–>The standard water : pasta ratio: 1 quart of water for every 1/4 pound (4 ounces) of pasta.

Step 1.5: DO NOT add oil to the water.
Half of my family adds oil to their cooking water because they believe it prevents the noodles from sticking together, but it’s just not true. When you add oil to water, it floats on the surface. That’s it. Any oil that does grab the pasta will do nothing but slick it up. You actually want some sticky starch on the surface of your pasta so that sauce clings to the noodles.

Step 2: Salt the water.
Salt is very important when preparing pasta. It does a lot to bring out the flavor in both the noodles and your overall dish. After you’ve tasted pasta cooked in well-salted water, noodles cooked in plain water will taste bland, bland, bland. Iodized salt should be avoided like the plague—it lends an icky, almost metallic flavor to anything it touches. Instead, use kosher salt or natural sea salt.

Side note: If you don’t believe there’s a difference in the two, taste a dash of sea salt and then follow it with a dash of iodized, spending a few seconds to let each roll around your tongue. You might be surprised at the difference in flavor.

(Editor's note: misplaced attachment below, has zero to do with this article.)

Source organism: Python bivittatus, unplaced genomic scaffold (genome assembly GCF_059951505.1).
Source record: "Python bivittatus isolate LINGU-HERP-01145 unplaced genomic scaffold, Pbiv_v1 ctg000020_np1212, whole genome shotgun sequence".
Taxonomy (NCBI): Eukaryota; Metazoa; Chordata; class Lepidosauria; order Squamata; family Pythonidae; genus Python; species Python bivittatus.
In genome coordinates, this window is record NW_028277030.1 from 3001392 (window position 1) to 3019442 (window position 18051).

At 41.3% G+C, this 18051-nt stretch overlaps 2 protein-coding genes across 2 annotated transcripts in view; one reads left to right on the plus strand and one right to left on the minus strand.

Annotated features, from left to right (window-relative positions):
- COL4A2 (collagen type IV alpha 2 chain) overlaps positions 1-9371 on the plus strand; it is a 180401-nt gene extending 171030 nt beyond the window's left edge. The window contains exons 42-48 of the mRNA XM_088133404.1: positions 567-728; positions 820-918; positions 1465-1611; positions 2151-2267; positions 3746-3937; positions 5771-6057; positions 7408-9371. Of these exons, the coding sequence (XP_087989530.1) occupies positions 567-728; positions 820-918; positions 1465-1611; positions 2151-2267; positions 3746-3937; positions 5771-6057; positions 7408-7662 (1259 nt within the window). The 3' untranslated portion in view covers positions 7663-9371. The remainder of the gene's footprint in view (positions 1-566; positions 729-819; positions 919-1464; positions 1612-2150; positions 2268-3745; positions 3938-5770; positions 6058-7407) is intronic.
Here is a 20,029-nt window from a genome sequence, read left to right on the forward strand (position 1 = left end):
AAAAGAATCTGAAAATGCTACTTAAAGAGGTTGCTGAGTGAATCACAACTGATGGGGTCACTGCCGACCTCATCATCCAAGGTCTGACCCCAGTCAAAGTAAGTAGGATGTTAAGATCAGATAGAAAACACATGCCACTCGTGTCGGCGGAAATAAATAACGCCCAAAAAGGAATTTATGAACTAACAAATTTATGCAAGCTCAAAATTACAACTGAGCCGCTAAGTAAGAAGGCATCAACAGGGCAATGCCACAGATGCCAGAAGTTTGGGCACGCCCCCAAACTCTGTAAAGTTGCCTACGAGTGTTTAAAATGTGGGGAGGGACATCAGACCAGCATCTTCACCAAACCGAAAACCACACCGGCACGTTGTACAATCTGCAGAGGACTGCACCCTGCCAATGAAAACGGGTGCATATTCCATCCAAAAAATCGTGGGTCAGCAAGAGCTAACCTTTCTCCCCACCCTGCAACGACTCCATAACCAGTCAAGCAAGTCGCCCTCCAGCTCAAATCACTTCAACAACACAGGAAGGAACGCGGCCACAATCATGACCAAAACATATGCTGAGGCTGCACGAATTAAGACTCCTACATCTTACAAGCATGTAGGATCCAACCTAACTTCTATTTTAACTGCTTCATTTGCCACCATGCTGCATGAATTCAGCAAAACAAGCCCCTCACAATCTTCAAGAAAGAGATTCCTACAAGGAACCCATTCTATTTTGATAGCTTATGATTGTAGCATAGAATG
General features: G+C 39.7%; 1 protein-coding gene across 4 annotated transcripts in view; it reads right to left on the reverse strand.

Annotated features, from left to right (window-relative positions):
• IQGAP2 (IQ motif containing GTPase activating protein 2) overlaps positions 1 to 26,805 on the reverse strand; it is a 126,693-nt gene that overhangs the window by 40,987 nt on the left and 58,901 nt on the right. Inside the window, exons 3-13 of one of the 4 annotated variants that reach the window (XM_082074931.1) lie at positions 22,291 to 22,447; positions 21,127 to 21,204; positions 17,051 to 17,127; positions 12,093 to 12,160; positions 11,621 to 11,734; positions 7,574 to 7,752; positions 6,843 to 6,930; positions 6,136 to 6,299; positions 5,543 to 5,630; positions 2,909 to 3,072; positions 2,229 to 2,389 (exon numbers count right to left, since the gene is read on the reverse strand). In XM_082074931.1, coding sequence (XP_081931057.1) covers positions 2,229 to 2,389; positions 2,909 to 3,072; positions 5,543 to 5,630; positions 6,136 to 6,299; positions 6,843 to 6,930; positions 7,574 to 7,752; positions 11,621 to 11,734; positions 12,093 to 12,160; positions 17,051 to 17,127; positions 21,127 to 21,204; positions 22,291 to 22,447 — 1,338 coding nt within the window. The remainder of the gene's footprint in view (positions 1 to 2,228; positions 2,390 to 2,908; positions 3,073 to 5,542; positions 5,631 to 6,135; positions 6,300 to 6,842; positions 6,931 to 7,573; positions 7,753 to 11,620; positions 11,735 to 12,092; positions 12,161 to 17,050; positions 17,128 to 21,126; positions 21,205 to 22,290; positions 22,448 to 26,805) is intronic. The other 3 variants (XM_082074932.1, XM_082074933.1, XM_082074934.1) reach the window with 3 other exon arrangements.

Do not add the salt until the water is at a full, rolling boil. Salt raises the boiling temperature of water, which will affect how well your pasta cooks. Bring your water all the way to a rolling boil, add the salt, and then bring the water back to a boil before adding the pasta. Make sure to stir the noodles for about 30 seconds just after adding them to the water, and make sure to stir frequently to prevent sticking.

How salty should you make your pasta water? “You want the ocean on your stovetop,” is what my Italian grandma liked to say, salting her pasta water to the point that made a lot of her American guests uncomfortable. Don’t worry—not all of that salt will absorb into your noodles. If you’d like a guideline as to how much salt to use, try this: